PARIS (Reuters) – France will push for the European Union to adopt a regulatory framework on cryptocurrencies similar to the one it brought in last week at a national level, becoming the first major country to do so, French Finance Minister Bruno Le Maire said on Monday.
FILE PHOTO: French Finance and Economy Minister Bruno Le Maire visits the new Galeries Lafayette flaghip store on the Champs Elysees avenue in Paris, France, March 26, 2019. REUTERS/Gonzalo Fuentes/File Photo
The French parliament last week approved a financial sector law that included rules aimed at tempting cryptocurrency issuers and traders to set up in France by giving them some official recognition, while ensuring the country can tax their profits.
“I will propose to my European partners that we set up a single regulatory framework on crypto-assets inspired by the French experience,” Le Maire said in Paris at an event on blockchain technology. “Our model is the right one.”
The French government’s new cryptocurrency bill – the first of its kind adopted by a major nation – will allow firms that want to issue new cryptocurrencies or trade existing ones to apply for a certification.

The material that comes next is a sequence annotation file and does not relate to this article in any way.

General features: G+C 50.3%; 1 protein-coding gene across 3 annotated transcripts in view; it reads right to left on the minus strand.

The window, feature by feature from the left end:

In most of the world, cryptocurrencies are still either totally unregulated or banned.
The certification will be granted by the French market regulator for those who want it, and issuers, traders, custodians and investors will have to pay taxes on profits they make on those securities.
The goal is to establish a market in Paris for companies raising capital in this way, allowing France to grab a slice of the expanding business while giving it some oversight of a niche which some fear could be a target for speculators.
The European Commission has recently launched a feasibility study on how to regulate the cryptocurrency markets, though no legislation is expected at least until late 2019 as the mandate of the current administration is ending.
On unregulated markets, where no rules apply, investors are left totally unprotected if things go sour.
Under France’s regulatory proposals, authorities would verify who is behind a new coin’s issuance or a trading platform, and check the companies’ business plans and anti-money laundering rules.
The specific requirements companies need to abide by to get the regulatory stamp of approval are still to be defined by government decrees.
The certification will give investors basic guarantees against outright fraud, but will not protect them against losses.
Reporting by Inti Landauro; Additional reporting by Francesco Guarascio; Editing by Jan Harvey
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